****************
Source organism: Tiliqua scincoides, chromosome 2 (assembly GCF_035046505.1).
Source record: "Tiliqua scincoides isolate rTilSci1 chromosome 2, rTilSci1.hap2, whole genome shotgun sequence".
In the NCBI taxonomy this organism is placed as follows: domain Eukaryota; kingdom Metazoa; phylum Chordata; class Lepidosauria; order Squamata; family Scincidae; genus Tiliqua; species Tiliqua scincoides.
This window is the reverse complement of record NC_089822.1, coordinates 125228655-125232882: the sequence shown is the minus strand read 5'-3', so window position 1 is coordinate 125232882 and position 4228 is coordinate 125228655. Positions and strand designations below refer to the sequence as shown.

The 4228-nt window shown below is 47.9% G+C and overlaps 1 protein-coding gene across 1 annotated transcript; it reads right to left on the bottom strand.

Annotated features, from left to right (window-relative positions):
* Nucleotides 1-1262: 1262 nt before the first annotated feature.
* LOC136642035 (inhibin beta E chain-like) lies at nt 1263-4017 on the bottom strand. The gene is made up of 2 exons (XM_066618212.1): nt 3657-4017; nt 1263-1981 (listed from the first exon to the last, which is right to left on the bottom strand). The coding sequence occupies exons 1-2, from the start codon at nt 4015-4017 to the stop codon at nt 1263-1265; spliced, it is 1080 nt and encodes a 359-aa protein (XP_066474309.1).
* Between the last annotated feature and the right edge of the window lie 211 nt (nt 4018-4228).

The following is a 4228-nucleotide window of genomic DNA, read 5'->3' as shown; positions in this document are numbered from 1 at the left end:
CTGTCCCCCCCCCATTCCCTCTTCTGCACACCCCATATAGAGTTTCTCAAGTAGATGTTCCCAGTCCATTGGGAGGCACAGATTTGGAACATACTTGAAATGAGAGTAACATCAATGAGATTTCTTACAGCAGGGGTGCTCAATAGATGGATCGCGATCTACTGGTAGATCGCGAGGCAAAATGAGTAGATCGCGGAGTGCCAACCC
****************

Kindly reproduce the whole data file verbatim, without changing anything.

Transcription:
Source organism: Tiliqua scincoides, chromosome 2 (assembly GCF_035046505.1).
Source record: "Tiliqua scincoides isolate rTilSci1 chromosome 2, rTilSci1.hap2, whole genome shotgun sequence".
In the NCBI taxonomy this organism is placed as follows: domain Eukaryota; kingdom Metazoa; phylum Chordata; class Lepidosauria; order Squamata; family Scincidae; genus Tiliqua; species Tiliqua scincoides.
This window is the reverse complement of record NC_089822.1, coordinates 125228655-125232882: the sequence shown is the minus strand read 5'-3', so window position 1 is coordinate 125232882 and position 4228 is coordinate 125228655. Positions and strand designations below refer to the sequence as shown.

The 4228-nt window shown below is 47.9% G+C and overlaps 1 protein-coding gene across 1 annotated transcript; it reads right to left on the bottom strand.

Annotated features, from left to right (window-relative positions):
* Nucleotides 1-1262: 1262 nt before the first annotated feature.
* LOC136642035 (inhibin beta E chain-like) lies at nt 1263-4017 on the bottom strand. The gene is made up of 2 exons (XM_066618212.1): nt 3657-4017; nt 1263-1981 (listed from the first exon to the last, which is right to left on the bottom strand). The coding sequence occupies exons 1-2, from the start codon at nt 4015-4017 to the stop codon at nt 1263-1265; spliced, it is 1080 nt and encodes a 359-aa protein (XP_066474309.1).
* Between the last annotated feature and the right edge of the window lie 211 nt (nt 4018-4228).

The following is a 4228-nucleotide window of genomic DNA, read 5'->3' as shown; positions in this document are numbered from 1 at the left end:
CTGTCCCCCCCCCATTCCCTCTTCTGCACACCCCATATAGAGTTTCTCAAGTAGATGTTCCCAGTCCATTGGGAGGCACAGATTTGGAACATACTTGAAATGAGAGTAACATCAATGAGATTTCTTACAGCAGGGGTGCTCAATAGATGGATCGCGATCTACTGGTAGATCGCGAGGCAAAATGAGTAGATCGCGGAGTGCCAACCC